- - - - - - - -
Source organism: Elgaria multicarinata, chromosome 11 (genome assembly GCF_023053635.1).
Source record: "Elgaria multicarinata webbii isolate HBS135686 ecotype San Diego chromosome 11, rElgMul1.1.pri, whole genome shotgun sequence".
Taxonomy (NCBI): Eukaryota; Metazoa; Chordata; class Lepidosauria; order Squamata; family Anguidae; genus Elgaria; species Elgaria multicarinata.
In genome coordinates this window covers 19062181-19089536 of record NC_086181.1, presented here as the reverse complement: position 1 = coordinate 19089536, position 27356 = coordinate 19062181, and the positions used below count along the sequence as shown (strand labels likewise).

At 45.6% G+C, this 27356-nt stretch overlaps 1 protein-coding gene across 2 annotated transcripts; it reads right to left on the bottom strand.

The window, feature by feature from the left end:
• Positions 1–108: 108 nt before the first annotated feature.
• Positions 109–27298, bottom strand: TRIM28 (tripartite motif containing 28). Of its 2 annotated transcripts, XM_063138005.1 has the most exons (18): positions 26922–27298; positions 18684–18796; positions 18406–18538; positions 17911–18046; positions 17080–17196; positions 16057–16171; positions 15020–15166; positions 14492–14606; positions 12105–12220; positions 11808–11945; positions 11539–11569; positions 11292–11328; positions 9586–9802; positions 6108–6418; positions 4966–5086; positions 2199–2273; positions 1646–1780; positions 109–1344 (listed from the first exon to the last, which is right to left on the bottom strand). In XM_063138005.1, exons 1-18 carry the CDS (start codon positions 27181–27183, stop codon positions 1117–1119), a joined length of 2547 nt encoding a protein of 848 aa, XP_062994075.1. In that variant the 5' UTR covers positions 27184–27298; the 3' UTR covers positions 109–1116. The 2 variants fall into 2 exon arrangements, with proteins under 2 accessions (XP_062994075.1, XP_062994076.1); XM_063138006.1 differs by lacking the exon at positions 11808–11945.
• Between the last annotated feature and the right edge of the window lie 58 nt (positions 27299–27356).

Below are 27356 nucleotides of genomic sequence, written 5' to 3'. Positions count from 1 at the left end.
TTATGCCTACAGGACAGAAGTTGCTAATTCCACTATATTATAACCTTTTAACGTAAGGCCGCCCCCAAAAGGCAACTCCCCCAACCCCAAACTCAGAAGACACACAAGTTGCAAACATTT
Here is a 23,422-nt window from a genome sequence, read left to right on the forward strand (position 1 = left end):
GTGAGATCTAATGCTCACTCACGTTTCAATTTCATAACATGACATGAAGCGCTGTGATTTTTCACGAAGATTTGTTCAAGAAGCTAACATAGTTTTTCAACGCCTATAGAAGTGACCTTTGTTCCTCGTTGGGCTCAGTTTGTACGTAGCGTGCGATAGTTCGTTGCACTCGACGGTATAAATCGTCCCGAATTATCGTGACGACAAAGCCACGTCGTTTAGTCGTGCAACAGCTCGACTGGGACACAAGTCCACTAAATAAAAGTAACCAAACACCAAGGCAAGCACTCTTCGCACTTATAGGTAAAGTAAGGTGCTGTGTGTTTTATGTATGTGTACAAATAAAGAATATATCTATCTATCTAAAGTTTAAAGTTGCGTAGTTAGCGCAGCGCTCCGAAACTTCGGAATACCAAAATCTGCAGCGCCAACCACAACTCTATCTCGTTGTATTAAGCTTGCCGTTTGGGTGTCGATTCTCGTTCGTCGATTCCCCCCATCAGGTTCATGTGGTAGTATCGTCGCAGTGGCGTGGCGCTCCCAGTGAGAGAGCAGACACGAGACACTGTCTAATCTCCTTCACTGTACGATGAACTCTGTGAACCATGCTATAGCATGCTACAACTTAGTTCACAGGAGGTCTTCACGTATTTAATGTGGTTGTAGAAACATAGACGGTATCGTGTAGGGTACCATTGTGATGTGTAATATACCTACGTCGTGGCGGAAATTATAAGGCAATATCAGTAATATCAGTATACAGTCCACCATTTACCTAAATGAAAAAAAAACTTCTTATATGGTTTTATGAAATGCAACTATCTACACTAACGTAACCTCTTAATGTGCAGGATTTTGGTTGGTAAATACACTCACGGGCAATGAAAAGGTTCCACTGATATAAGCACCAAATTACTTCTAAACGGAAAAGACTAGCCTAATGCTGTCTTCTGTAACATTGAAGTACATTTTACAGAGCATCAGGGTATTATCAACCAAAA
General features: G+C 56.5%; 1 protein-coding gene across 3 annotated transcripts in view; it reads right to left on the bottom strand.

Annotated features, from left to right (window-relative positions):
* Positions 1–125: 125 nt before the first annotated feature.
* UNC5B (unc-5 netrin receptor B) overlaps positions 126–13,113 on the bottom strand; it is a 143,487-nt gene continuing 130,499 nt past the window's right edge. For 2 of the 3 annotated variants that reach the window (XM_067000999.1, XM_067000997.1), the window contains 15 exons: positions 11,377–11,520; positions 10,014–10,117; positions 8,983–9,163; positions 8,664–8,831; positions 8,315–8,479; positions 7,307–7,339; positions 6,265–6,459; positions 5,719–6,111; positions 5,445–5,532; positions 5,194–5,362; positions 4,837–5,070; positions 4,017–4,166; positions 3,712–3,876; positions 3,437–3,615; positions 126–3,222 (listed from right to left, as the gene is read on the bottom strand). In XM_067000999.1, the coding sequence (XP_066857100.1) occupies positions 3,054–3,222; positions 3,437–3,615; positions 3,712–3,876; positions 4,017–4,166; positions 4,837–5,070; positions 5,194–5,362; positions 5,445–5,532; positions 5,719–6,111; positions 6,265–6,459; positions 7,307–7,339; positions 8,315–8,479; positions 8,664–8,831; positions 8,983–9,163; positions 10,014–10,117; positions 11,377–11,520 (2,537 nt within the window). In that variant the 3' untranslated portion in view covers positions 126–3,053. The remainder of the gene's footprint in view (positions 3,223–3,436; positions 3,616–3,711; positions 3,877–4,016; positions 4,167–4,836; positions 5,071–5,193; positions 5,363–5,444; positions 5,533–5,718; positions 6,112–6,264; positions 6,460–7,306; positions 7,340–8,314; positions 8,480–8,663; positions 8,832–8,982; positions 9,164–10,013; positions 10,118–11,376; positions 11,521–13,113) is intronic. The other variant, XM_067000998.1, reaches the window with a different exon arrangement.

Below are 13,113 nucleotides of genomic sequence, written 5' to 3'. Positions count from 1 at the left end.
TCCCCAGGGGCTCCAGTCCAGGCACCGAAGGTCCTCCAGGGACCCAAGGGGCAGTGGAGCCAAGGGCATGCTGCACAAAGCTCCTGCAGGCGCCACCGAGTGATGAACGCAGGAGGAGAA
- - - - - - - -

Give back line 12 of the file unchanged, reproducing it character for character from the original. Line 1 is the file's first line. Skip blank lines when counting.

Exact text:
Here is a 23,422-nt window from a genome sequence, read left to right on the forward strand (position 1 = left end):